What is DWDM (Dense Wavelength Division Multiplexing)? - Neos

What is DWDM (Dense Wavelength Division Multiplexing)?

DWDM wavelength

Dense Wavelength Division Multiplexing (DWDM) is an optical networking technology that dramatically increases the bandwidth of existing networks. Learn how it works and how DWDM solutions can help supercharge your business’s connectivity.

What is Dense Wavelength Division Multiplexing (DWDM)?

Dense Wavelength Division Multiplexing (DWDM) is a kind of Wavelength Division Multiplexing – a technology used to expand the capacity of fibre optic networks. It allows multiple data streams to be transmitted over different light wavelengths through a single fibre.

It’s called ‘dense’ because the gaps between each channel’s wavelengths are much smaller than in Course Wavelength Division Multiplexing (CWDM). As a result, you can transmit many more channels on a single fibre over longer distances.

Learn more about the difference between CWDM and DWDM

How does DWDM work?

Dense Wavelength Division Multiplexing slices the ultraviolet light section of the electromagnetic spectrum into small segments. It’s this tighter wavelength spacing that allows a large number of channels to be carried over a single pair of optical fibres.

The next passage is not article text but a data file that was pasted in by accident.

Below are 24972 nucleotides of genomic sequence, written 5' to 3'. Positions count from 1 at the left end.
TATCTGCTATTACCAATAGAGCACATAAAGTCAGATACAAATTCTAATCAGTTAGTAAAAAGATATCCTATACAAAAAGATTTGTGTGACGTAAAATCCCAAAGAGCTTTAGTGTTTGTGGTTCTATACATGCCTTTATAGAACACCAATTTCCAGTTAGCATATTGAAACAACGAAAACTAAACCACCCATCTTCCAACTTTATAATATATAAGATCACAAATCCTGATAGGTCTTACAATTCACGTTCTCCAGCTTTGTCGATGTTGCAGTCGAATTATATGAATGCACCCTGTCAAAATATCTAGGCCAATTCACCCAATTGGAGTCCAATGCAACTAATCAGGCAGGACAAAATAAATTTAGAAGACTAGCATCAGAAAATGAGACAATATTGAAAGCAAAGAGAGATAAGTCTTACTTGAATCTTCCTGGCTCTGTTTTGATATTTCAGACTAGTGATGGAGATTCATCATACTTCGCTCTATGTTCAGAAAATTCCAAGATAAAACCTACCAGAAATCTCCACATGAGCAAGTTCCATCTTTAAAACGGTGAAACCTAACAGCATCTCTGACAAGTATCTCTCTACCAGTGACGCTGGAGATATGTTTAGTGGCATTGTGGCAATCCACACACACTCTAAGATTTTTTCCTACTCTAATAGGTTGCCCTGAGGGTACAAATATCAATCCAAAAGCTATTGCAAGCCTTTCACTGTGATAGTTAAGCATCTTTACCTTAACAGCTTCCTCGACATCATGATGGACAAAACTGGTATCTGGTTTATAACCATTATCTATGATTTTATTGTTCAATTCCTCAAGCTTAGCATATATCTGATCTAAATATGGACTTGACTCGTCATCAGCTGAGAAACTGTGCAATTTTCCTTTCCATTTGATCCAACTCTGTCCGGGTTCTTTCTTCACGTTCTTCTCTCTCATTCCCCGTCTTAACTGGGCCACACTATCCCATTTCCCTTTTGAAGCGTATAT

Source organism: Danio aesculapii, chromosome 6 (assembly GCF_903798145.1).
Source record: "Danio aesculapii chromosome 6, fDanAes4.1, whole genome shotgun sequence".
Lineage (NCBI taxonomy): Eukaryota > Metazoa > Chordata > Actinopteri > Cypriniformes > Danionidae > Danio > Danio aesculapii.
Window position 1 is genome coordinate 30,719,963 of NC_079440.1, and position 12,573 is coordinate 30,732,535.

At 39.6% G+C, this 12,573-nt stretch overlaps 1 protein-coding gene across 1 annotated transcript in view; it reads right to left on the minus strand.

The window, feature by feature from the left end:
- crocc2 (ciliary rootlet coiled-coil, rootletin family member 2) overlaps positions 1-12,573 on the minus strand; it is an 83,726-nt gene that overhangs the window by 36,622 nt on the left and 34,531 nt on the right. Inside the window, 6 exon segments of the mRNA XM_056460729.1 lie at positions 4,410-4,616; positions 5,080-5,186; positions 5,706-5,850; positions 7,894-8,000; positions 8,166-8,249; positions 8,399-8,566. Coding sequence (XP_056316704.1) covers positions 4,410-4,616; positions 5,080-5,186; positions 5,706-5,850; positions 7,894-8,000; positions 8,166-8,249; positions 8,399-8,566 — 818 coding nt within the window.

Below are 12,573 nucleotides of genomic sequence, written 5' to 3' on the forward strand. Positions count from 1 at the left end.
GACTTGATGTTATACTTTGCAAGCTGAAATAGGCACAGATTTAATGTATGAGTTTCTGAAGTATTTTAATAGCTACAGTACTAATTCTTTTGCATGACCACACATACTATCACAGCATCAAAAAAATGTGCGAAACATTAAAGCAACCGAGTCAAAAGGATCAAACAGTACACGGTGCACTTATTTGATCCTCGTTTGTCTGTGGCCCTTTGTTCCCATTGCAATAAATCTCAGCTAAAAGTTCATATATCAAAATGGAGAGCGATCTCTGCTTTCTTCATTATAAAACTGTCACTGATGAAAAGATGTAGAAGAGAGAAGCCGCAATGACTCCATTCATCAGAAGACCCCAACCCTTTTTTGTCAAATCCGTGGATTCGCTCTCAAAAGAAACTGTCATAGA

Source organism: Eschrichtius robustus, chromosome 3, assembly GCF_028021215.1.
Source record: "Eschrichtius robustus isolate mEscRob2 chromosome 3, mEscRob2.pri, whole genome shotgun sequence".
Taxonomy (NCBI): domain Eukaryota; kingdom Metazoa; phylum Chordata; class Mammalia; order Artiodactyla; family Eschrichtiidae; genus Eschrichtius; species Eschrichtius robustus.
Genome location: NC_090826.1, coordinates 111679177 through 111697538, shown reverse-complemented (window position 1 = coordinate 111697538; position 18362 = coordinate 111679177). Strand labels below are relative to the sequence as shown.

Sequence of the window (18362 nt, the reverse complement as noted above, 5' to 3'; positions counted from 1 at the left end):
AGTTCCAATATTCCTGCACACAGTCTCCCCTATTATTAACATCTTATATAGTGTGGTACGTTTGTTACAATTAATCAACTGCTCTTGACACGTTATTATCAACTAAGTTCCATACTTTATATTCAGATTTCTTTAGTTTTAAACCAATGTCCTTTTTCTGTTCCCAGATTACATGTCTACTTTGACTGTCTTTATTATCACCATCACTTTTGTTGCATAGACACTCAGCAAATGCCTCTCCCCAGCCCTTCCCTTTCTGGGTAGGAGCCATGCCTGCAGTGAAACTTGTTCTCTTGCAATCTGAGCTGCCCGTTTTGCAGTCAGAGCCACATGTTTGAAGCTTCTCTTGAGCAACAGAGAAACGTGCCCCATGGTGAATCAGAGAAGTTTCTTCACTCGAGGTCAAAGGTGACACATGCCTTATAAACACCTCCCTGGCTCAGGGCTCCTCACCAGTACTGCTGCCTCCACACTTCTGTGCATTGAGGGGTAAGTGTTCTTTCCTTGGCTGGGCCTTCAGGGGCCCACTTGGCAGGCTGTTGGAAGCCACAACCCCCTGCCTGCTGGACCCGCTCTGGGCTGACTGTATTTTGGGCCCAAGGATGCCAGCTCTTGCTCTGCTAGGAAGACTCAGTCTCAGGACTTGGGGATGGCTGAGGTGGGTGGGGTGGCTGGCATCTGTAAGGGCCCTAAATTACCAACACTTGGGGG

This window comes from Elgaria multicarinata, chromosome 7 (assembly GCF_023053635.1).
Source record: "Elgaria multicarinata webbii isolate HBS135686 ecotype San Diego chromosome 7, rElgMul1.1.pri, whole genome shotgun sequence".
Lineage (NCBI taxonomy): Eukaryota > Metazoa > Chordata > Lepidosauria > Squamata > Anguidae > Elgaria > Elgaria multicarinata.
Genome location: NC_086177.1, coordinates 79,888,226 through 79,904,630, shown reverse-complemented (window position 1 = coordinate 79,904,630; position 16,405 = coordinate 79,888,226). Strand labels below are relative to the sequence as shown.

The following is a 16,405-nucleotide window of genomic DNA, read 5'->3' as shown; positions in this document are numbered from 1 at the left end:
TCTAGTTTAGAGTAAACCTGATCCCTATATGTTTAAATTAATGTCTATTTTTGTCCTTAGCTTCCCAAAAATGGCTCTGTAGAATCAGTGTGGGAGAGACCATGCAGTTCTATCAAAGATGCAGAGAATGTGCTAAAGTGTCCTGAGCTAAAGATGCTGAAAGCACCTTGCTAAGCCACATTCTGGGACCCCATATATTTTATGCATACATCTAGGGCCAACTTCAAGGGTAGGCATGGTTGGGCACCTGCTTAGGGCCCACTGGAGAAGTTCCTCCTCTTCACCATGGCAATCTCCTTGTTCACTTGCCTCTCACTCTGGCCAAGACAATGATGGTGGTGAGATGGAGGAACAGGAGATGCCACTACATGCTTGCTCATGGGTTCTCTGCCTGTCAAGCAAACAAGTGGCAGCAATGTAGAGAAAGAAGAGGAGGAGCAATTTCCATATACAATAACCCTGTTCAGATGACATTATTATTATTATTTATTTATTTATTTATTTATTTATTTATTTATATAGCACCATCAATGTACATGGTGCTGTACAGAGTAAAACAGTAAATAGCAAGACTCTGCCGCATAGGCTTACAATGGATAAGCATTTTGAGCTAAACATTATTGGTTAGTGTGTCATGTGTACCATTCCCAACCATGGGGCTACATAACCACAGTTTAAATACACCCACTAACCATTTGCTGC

DWDM operates on the C band (1525nm to 1565nm wavelengths) or L band (1570nm to 1610nm). The wavelength spacing varies, but a typical DWDM system uses 0.4nm spacing to create up to 88 channels.

DWDM (typical 88-channel plan)

DWDM - typical 88-channel plan showing 0.4nm wavelength spacing

 

That means you can use your existing network infrastructure far more efficiently, removing the high cost and disruption of laying more fibre.

What are the main components of DWDM systems?

A DWDM system consists of five main components:

  • Optical transmitters and receivers
  • DWDM mux and demux filters
  • Optical add/drop multiplexers
  • Optical amplifiers
  • Optical transponders

Optical transmitters and receivers

Optical transmitters and receivers are fundamental components of DWDM systems. Multiple transmitters in each system provide source signals before they are multiplexed, with several individual lasers deployed to handle different channels in the signal.

Each optical transmitter is fed with electronic data bits – ones and zeros – which trigger the modulation of precise optical pulses. To represent ‘one’, the transmitter’s laser generates a pulse of light. To represent ‘zero’, the laser remains inactive.

The pulses of light then travel the length of the optical fibre, where they are demultiplexed before terminating at optical receivers. These optical receivers detect the light pulses and convert them back into electronic data bits.

DWDM mux and demux filters

The mux filter receives different signals from the optical transmitters via multiple fibres. It then combines and transmits them as a composite signal over a single optical fibre.

At the demux filter on the receiving terminal, all the separate wavelengths of the composite signal are separated and sent down different fibres to the optical receivers.

Mux and demux devices are usually passive, requiring no power supply or maintenance to function correctly.

Optical add/drop multiplexers

Optical add/drop multiplexers (OADMs) are installed at intermediate points along a transmission line. They enable new signals to enter the network and existing signals to leave, separating or rerouting different wavelength channels.